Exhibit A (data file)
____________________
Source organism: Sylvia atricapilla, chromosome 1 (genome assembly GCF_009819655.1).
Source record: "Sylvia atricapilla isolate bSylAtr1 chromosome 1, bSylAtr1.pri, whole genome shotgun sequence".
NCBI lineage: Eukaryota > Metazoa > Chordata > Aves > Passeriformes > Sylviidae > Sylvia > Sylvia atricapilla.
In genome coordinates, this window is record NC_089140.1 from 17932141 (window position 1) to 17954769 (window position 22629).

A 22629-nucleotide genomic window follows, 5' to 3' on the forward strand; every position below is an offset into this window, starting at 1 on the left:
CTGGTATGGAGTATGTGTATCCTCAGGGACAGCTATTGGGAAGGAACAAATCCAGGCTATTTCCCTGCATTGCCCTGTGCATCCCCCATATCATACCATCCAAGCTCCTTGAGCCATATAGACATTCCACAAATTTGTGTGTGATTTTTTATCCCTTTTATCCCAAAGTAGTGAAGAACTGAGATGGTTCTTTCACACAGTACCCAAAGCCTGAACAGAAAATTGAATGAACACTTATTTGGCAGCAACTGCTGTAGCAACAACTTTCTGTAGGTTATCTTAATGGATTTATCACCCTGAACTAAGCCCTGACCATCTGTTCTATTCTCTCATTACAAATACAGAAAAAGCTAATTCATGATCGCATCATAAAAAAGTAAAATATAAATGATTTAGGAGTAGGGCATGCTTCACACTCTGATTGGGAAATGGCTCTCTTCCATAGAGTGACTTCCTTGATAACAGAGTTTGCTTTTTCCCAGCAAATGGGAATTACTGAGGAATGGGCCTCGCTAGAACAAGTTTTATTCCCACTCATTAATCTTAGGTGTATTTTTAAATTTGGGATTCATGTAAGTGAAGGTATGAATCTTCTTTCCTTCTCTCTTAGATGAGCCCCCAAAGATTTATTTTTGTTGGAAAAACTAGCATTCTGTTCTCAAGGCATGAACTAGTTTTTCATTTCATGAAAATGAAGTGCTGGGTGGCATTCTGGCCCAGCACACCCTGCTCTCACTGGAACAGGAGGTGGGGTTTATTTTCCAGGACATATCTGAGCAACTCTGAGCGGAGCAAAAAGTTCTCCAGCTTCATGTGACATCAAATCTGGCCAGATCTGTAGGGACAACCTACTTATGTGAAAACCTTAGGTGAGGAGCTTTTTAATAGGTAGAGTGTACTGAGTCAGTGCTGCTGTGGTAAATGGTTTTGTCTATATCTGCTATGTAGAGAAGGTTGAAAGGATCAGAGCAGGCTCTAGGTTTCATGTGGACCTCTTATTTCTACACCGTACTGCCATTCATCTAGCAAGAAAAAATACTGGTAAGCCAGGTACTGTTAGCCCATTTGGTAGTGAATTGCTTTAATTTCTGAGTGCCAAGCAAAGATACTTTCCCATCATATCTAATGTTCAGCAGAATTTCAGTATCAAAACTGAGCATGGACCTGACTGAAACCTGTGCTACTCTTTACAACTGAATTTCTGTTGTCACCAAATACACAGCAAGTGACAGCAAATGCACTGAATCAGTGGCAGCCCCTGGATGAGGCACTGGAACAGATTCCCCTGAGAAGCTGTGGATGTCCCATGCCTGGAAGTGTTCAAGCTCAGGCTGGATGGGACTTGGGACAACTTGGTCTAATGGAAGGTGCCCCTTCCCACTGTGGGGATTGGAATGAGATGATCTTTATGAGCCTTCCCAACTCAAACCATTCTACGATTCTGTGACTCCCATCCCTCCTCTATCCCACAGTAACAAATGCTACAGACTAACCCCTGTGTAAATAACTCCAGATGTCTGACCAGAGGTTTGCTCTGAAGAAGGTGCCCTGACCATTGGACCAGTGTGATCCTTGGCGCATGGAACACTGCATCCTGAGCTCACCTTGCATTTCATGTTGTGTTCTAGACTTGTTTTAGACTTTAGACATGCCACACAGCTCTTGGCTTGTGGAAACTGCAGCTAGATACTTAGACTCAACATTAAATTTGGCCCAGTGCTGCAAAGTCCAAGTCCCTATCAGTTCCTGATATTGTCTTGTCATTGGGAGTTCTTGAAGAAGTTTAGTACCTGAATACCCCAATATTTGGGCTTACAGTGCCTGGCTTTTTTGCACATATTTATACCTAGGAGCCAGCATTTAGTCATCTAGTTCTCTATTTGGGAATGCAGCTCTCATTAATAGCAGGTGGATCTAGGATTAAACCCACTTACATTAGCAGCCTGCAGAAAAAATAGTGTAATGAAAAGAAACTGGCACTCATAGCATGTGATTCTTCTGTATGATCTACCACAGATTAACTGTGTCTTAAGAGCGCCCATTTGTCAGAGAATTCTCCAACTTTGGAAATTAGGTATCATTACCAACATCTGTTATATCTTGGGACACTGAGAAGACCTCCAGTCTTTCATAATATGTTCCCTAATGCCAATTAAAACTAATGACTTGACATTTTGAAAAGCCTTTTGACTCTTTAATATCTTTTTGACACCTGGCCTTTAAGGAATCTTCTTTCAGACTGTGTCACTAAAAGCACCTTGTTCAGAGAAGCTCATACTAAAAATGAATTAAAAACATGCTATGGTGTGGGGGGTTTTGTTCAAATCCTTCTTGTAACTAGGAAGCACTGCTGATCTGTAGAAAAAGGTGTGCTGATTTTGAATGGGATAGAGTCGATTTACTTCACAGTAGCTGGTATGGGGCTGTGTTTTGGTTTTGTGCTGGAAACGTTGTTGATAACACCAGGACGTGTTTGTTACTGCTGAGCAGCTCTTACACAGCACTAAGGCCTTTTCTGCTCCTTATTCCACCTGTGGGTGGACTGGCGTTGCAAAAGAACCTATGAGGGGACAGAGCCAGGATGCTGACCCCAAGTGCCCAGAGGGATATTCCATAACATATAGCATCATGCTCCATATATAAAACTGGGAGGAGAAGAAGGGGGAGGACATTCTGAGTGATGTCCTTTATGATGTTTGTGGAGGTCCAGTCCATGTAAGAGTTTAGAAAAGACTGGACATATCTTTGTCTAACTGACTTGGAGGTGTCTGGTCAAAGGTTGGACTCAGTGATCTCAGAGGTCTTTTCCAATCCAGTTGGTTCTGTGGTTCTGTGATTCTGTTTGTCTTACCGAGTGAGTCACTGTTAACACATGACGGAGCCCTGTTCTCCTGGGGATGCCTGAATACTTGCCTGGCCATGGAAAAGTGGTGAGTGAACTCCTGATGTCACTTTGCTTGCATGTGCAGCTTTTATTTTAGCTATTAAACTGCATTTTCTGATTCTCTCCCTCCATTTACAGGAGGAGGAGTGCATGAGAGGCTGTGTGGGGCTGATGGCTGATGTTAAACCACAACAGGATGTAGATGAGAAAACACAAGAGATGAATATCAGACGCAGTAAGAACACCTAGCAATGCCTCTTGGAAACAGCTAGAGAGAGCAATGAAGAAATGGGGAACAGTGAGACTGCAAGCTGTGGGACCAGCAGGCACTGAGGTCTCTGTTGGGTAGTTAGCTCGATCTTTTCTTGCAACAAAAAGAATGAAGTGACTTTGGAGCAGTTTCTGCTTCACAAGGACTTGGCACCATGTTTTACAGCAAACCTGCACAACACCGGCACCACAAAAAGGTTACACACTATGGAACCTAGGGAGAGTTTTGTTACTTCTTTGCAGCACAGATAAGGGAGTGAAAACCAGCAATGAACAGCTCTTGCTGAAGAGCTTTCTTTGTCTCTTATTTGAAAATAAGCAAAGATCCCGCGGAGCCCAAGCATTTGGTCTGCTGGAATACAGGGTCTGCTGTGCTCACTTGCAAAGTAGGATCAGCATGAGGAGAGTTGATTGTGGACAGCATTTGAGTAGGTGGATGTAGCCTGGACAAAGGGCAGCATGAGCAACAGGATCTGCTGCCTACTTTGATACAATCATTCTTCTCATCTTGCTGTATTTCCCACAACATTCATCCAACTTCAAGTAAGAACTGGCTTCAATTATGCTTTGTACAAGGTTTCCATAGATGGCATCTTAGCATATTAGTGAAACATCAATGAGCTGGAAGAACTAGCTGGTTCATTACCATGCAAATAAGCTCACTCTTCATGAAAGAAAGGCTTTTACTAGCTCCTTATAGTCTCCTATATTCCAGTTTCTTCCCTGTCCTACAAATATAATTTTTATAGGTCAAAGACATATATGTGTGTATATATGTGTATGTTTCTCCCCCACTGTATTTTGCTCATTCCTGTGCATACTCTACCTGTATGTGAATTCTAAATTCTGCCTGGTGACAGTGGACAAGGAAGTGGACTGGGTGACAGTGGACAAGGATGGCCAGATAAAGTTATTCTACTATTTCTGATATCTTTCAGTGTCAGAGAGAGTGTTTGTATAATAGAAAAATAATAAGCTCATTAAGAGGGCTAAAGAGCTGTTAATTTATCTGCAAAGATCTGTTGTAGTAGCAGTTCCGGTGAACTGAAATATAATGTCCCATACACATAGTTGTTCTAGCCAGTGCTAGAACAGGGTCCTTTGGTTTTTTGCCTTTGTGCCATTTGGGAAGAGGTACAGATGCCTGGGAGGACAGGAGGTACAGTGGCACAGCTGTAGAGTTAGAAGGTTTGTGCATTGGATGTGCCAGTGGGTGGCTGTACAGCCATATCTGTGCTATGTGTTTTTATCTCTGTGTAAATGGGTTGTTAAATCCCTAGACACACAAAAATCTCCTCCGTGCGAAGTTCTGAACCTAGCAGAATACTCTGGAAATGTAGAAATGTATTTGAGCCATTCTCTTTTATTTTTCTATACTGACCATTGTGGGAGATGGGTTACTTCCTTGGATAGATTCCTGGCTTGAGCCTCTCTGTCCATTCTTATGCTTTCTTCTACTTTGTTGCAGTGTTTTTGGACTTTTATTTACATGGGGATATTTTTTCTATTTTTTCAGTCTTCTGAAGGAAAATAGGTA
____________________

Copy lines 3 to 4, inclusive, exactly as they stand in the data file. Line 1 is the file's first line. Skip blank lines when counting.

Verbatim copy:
NCBI lineage: Eukaryota > Metazoa > Chordata > Aves > Passeriformes > Sylviidae > Sylvia > Sylvia atricapilla.
In genome coordinates, this window is record NC_089140.1 from 17932141 (window position 1) to 17954769 (window position 22629).